The Owl and the Pussycat

This post was written before the garden received an the estimate for repairs to the cob shed of over $1500. Given the anticipated expense, we will have to wait for our “community chest” to recover. Lets shoot for 2012––

Would an owl eat your beloved pet cat?

In a discussion at our last meeting about our garden’s exploding rat population, garden member Michelle suggested we consider introducing owls. This sticky question about cat safety quickly followed.

So, I Googled up some facts: Barn Owls eat mostly rodents and small birds. For a Barn Owl to thrive, it needs to eat one rat a day, and that would put a serious dent in our rat population. Barn Owls offer little threat to other animals, as they hunt nocturnally. This means there is little danger for the neighborhood rabbits and chickens, since these animals are caged at night. But what about the cats? Read on.

To attract the owls we would need to provide nesting habitat.

Here are some costs: an owl house ($115) can be placed on 12′ post ($30-60). Add shipping costs, a bag of concrete to set the pole, and mounting hardware. Make it two (2) owl boxes and the total cost to our garden would not exceed $395– installed. A serious investment considering our small kitty. Yes, what about that cat?

Curious about whether we could inspire additional owl boxes in the neighborhood, Robin and I emailed John and Carol, the Peralta Garden Coordinators (their neighboring garden is also a rat boomtown). Then we met with a representative from the Carl Lind Garden. All were enthusiastic about the idea of installing owl boxes in their gardens, contingent on approval by membership.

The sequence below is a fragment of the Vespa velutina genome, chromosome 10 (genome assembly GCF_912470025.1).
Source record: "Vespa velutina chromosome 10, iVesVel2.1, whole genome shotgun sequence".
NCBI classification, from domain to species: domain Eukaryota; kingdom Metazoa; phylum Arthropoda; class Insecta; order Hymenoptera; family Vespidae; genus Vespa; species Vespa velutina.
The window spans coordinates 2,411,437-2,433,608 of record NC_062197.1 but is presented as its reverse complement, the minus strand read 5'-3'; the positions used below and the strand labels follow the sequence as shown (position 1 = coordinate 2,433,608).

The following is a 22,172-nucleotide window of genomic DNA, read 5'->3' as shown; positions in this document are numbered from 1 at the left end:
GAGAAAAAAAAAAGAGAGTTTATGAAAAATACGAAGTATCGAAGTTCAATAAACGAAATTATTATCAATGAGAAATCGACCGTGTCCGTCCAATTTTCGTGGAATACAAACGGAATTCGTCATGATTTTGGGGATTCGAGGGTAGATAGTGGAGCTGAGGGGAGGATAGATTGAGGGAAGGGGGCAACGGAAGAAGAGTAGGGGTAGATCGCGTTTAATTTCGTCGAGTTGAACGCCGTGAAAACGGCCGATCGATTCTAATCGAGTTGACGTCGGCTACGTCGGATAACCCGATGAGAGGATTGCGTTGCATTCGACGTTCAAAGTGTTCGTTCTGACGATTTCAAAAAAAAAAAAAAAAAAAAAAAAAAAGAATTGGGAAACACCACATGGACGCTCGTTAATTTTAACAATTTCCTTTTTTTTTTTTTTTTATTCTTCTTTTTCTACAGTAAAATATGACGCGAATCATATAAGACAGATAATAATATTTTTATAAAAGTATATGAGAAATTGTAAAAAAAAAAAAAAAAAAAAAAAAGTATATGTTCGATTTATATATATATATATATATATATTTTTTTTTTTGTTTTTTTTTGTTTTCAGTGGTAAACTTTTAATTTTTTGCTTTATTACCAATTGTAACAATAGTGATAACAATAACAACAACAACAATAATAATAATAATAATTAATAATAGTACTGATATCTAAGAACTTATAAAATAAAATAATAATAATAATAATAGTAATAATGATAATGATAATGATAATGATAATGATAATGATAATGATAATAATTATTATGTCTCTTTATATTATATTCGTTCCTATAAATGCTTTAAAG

We also met with City of Berkeley vector control specialist. His recommendations for integrated pest management were:

  1. Pick fruits and vegetables (before the rats do)
  2. Seal up our compost bins
  3. Keep our buckets empty of water
  4. Keep vines trimmed off the top of fences
  5. Keep unused poles, boards, and plastic out of plots (these offer hiding and nesting places)

He was very interested and supportive of our owl plan– with one reservation. He suggested we check with our neighbors in the immediate area to see if any are using rat poison– owls who eat poisoned rats become poisoned themselves (cats may also).

(Already Dead of Natural Causes)

So the next steps are:

  • Surveying the neighbors about rat poison use
  • Membership approving the expenditure (membership approved one box, 10/2011)
  • Sourcing the owl boxes and construction materials
  • Installing the owl boxes

Of course, there is no guarantee that we will have owls move in, even though the Barn Owl has been named the “official bird” of the City of Berkeley.

If you have read this far… the upshot of my research is: Barn Owls do not eat cats.